5. Communicate constantly. This includes internally and with your agency. The nature of emergencies is that things are changing constantly. Make sure you stay up to date with all internal messaging and share with your agency as quickly as possible. Even small changes in messaging are important – more information is always better.
  6. Be thankful. Part of putting together your asks should be putting together the thank you letters and accompanying acknowledgments. Once you have your mail and email pieces written and ready to launch, make sure you continue the process with thoughtful and timely thank yous to all of your donors, on and offline.  

Below are samples of two recent mailings that went out addressing the response to the COVID-19 pandemic and events surrounding police brutality and the need for racial justice.

Case Studies

National Urban League: “Let us all be heard” — Written and Designed in 24 hours

In response to the ongoing killings of unarmed African Americans, the National Urban League needed to quickly get in the mail with a message of hope and action. This was accomplished with National Urban League and Faircom NY teams working in concert to hone in on accurate and compelling messaging and obtain quick approvals.


Concern Worldwide: “Emergency Supplies Needed” — Written and designed in 3 days

Concern Worldwide has been addressing the pandemic since its onset, but they wanted to clearly convey the steps they were taking to slow the spread of COVID-19 within some of the poorest regions in the world, where the impact of the virus has been delayed. They also had an urgent match opportunity that would allow donors to triple their impact. Once they had their messaging clarified, we quickly moved to put a mail piece together for expedited mailing.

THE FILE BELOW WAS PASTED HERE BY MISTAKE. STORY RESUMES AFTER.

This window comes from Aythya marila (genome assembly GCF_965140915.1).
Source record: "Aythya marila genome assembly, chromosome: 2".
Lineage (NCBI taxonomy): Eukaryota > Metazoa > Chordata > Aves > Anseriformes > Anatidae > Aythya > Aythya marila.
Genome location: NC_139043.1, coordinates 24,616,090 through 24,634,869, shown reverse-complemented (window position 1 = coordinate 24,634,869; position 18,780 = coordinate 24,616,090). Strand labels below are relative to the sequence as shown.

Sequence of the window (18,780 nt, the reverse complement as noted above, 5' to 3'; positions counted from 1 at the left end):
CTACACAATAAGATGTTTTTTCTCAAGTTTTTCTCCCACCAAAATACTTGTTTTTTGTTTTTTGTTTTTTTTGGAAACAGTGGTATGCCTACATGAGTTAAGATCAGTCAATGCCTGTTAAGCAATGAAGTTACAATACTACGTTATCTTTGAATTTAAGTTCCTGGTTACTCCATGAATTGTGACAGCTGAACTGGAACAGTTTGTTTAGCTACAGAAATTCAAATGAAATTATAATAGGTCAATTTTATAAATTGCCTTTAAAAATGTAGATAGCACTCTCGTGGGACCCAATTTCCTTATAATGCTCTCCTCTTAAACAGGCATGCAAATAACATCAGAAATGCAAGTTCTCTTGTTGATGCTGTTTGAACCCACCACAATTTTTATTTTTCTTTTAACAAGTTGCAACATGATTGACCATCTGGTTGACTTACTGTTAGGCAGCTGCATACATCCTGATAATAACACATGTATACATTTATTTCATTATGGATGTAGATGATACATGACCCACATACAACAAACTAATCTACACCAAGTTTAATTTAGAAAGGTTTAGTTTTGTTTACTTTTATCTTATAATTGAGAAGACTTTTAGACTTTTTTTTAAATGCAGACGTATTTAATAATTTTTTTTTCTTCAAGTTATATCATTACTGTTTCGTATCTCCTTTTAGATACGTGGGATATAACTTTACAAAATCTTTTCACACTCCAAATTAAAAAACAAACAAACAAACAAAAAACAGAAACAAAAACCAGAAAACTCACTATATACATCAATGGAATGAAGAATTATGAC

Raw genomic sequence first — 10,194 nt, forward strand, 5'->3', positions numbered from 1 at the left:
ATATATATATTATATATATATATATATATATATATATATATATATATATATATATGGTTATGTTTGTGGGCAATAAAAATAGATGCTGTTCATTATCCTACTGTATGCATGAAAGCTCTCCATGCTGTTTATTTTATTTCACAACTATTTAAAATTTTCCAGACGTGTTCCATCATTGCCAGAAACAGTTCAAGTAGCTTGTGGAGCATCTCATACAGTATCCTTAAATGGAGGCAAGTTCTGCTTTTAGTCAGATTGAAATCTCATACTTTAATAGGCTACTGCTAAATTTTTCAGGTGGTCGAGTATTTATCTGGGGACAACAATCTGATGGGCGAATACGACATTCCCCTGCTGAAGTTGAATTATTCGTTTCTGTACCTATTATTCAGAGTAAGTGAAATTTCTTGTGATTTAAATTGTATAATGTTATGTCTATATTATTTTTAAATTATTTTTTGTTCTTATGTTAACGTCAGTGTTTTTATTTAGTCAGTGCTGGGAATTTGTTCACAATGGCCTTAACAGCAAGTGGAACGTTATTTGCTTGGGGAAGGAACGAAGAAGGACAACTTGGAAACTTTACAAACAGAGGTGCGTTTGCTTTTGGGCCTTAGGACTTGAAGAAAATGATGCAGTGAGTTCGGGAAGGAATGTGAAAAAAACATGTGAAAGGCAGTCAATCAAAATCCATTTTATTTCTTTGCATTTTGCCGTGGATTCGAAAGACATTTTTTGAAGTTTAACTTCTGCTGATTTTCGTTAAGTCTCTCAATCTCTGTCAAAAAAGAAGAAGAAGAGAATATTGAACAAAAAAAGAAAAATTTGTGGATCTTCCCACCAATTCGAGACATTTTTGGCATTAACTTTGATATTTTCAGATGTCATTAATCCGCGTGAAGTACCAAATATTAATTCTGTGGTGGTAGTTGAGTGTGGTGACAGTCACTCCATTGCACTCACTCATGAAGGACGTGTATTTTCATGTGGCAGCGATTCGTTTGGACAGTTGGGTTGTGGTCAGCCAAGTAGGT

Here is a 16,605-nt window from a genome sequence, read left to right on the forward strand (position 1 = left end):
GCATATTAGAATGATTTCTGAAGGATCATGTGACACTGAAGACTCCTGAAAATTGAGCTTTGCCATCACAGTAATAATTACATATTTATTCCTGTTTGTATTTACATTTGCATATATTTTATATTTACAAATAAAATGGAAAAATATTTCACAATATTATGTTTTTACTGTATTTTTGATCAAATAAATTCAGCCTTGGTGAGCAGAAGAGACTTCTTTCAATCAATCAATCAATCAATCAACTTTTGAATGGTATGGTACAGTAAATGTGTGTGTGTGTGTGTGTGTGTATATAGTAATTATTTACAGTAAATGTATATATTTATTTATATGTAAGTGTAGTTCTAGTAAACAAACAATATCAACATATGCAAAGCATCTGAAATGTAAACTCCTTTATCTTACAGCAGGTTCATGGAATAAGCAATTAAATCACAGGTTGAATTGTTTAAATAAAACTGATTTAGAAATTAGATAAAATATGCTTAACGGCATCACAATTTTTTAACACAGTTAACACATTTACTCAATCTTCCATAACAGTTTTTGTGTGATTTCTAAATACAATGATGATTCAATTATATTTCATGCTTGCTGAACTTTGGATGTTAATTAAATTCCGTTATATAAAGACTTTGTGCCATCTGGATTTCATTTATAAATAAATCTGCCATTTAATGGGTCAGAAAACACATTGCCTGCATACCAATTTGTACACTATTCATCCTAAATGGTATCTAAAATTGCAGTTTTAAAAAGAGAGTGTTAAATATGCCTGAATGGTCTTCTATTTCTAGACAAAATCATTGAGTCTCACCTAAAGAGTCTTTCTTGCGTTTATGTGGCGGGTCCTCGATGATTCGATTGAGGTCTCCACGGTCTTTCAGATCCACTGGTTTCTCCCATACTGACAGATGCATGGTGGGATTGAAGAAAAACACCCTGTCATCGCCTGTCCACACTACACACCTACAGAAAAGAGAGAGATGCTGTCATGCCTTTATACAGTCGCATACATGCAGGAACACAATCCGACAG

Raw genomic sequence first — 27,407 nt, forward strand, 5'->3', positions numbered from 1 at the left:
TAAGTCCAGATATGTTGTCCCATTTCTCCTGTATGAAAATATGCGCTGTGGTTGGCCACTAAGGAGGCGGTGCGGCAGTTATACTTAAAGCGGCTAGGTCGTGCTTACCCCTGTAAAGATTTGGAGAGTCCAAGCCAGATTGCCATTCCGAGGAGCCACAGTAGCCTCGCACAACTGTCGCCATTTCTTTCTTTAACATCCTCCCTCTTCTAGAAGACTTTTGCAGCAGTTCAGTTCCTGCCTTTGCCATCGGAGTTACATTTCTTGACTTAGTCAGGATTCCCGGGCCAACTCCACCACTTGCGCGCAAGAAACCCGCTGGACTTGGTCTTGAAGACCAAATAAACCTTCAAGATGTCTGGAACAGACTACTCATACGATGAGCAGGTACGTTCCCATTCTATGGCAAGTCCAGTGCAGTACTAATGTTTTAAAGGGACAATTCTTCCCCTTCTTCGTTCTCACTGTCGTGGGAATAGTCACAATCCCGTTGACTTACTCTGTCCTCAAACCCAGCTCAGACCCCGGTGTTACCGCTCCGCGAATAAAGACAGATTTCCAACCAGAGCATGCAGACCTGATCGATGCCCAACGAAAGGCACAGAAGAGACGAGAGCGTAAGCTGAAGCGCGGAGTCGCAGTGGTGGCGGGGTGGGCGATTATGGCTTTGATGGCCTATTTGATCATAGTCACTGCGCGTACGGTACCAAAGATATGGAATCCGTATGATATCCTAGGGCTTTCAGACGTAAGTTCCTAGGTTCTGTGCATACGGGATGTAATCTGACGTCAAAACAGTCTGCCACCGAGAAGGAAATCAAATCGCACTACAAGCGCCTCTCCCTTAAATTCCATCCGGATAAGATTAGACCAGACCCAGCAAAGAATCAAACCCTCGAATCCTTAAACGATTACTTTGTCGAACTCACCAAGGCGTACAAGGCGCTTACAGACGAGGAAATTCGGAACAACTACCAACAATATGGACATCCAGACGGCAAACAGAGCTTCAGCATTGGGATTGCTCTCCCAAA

As always, we are here to help. You can contact us at any time. 


Barbra Schulman


About the author

Barbra Schulman — Vice-President of Integrated Marketing at Faircom NY

Barbra is a marketing professional with over 20 years of experience in multi-channel campaign strategy and management. She has a successful track record of increasing revenues through introduction of new program opportunities and improved data interpretation. Barbra spent 10 years at the March of Dimes, where she helped double revenue for the direct response department. Her other work experience includes time at companies in both the nonprofit and for profit sector including Citibank and MasterCard. She is a strong believer in continuing education in the industry and has been actively involved with both the DMFA and DMA. She currently works with TechnoServe, Learning Ally, the National Urban League, and IPPF/WHR, among others.

Barbra received her MBA from Columbia University and her BA in economics from Tufts University. In her free time Barbra loves to travel and hike. Her favorite trip was to see Mt. Everest in Nepal. In her less adventurous time she can also be seen working diligently on the NYT crossword puzzle.